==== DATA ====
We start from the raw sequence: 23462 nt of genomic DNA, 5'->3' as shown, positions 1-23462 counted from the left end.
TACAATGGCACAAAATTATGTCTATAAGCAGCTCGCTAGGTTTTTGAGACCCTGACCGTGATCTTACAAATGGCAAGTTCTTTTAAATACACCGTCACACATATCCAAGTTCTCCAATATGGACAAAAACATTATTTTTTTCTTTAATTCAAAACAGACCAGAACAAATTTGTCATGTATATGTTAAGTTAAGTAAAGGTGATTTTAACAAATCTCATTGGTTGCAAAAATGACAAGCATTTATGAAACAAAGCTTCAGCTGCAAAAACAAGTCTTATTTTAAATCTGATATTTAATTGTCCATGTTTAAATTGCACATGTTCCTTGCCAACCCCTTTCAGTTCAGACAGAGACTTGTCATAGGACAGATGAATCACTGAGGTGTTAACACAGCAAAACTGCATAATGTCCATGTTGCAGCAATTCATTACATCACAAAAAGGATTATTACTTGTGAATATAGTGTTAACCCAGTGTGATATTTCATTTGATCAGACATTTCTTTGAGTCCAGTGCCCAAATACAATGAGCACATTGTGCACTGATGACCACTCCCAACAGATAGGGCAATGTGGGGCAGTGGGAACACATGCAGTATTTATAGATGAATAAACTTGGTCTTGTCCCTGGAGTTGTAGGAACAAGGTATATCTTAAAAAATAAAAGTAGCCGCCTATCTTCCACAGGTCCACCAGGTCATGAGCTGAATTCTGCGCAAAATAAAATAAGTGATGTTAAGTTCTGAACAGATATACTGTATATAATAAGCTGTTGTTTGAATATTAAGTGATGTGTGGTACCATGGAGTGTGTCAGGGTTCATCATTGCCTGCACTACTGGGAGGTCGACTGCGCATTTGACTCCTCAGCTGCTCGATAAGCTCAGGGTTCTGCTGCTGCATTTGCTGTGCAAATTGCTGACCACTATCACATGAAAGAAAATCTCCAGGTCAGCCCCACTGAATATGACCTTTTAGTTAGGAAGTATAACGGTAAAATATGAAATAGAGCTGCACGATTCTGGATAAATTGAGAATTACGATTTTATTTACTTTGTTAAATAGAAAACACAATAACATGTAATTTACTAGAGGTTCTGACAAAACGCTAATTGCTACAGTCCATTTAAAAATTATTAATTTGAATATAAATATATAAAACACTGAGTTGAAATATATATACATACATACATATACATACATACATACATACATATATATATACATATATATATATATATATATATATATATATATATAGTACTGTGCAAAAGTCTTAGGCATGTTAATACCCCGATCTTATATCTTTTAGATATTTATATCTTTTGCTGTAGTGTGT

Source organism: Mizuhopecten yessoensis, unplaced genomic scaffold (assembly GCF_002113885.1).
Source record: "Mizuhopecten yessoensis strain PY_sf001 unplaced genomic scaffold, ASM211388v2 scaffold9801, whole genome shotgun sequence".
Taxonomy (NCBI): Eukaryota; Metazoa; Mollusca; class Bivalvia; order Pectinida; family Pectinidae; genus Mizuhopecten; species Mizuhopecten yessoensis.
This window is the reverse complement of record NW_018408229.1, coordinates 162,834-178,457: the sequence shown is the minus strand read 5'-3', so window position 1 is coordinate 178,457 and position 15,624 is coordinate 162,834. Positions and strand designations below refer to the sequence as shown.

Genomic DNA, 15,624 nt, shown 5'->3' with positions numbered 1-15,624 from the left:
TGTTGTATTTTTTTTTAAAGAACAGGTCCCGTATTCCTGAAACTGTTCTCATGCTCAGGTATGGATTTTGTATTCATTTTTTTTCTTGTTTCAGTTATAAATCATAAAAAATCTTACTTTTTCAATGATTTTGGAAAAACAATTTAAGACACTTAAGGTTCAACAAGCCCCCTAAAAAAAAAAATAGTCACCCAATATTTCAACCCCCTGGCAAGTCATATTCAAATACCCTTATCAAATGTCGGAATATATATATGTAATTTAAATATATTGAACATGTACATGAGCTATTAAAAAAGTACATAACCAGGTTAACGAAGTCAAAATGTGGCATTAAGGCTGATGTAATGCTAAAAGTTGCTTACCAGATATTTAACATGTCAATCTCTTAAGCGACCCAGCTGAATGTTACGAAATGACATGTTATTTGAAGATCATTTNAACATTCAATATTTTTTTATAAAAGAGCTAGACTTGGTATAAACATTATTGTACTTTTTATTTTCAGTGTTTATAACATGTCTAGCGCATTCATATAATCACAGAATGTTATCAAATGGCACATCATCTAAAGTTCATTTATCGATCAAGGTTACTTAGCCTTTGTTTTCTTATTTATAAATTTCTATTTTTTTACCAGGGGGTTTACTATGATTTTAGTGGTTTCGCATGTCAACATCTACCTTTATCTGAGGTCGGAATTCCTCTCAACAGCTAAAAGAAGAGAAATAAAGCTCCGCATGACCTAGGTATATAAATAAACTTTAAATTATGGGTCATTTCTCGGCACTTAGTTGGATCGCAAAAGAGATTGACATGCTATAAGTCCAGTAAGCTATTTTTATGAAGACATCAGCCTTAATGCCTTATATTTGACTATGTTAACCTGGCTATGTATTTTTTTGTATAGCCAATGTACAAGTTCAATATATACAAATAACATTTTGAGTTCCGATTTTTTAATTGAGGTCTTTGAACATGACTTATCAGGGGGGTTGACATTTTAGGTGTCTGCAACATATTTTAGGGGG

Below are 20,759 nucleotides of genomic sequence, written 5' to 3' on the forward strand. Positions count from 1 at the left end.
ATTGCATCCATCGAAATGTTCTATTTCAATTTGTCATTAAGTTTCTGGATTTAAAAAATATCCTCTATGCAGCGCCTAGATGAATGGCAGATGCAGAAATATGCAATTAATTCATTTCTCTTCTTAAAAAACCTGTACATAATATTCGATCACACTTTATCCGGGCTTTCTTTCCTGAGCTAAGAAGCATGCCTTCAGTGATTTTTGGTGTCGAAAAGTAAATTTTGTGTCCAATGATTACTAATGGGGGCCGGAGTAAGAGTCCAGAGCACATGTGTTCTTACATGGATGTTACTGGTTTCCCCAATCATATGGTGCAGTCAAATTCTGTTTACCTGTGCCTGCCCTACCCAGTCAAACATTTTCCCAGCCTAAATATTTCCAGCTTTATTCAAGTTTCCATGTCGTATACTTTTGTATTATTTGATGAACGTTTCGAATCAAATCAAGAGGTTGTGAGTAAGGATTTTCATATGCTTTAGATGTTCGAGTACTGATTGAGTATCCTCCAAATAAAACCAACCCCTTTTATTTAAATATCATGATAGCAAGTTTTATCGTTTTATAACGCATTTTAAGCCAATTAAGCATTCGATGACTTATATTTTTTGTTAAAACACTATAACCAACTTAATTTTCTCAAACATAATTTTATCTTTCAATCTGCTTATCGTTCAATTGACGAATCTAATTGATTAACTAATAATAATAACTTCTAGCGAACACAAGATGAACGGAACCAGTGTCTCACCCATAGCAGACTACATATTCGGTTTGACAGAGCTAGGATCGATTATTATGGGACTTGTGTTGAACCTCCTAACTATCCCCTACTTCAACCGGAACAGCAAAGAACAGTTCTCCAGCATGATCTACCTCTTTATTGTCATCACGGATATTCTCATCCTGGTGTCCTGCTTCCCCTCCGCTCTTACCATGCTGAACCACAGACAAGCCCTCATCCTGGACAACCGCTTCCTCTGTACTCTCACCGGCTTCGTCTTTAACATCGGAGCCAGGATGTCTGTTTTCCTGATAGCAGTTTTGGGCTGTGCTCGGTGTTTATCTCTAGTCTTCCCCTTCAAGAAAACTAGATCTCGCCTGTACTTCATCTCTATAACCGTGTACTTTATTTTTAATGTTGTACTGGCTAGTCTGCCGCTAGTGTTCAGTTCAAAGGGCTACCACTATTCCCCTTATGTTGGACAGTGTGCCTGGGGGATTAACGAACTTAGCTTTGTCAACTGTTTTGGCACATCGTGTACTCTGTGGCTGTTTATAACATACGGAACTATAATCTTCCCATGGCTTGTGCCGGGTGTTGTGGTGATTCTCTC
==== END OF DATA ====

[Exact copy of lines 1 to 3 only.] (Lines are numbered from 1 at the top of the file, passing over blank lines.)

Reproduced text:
We start from the raw sequence: 23462 nt of genomic DNA, 5'->3' as shown, positions 1-23462 counted from the left end.
TACAATGGCACAAAATTATGTCTATAAGCAGCTCGCTAGGTTTTTGAGACCCTGACCGTGATCTTACAAATGGCAAGTTCTTTTAAATACACCGTCACACATATCCAAGTTCTCCAATATGGACAAAAACATTATTTTTTTCTTTAATTCAAAACAGACCAGAACAAATTTGTCATGTATATGTTAAGTTAAGTAAAGGTGATTTTAACAAATCTCATTGGTTGCAAAAATGACAAGCATTTATGAAACAAAGCTTCAGCTGCAAAAACAAGTCTTATTTTAAATCTGATATTTAATTGTCCATGTTTAAATTGCACATGTTCCTTGCCAACCCCTTTCAGTTCAGACAGAGACTTGTCATAGGACAGATGAATCACTGAGGTGTTAACACAGCAAAACTGCATAATGTCCATGTTGCAGCAATTCATTACATCACAAAAAGGATTATTACTTGTGAATATAGTGTTAACCCAGTGTGATATTTCATTTGATCAGACATTTCTTTGAGTCCAGTGCCCAAATACAATGAGCACATTGTGCACTGATGACCACTCCCAACAGATAGGGCAATGTGGGGCAGTGGGAACACATGCAGTATTTATAGATGAATAAACTTGGTCTTGTCCCTGGAGTTGTAGGAACAAGGTATATCTTAAAAAATAAAAGTAGCCGCCTATCTTCCACAGGTCCACCAGGTCATGAGCTGAATTCTGCGCAAAATAAAATAAGTGATGTTAAGTTCTGAACAGATATACTGTATATAATAAGCTGTTGTTTGAATATTAAGTGATGTGTGGTACCATGGAGTGTGTCAGGGTTCATCATTGCCTGCACTACTGGGAGGTCGACTGCGCATTTGACTCCTCAGCTGCTCGATAAGCTCAGGGTTCTGCTGCTGCATTTGCTGTGCAAATTGCTGACCACTATCACATGAAAGAAAATCTCCAGGTCAGCCCCACTGAATATGACCTTTTAGTTAGGAAGTATAACGGTAAAATATGAAATAGAGCTGCACGATTCTGGATAAATTGAGAATTACGATTTTATTTACTTTGTTAAATAGAAAACACAATAACATGTAATTTACTAGAGGTTCTGACAAAACGCTAATTGCTACAGTCCATTTAAAAATTATTAATTTGAATATAAATATATAAAACACTGAGTTGAAATATATATACATACATACATATACATACATACATACATACATATATATATACATATATATATATATATATATATATATATATATATAGTACTGTGCAAAAGTCTTAGGCATGTTAATACCCCGATCTTATATCTTTTAGATATTTATATCTTTTGCTGTAGTGTGT

Source organism: Mizuhopecten yessoensis, unplaced genomic scaffold (assembly GCF_002113885.1).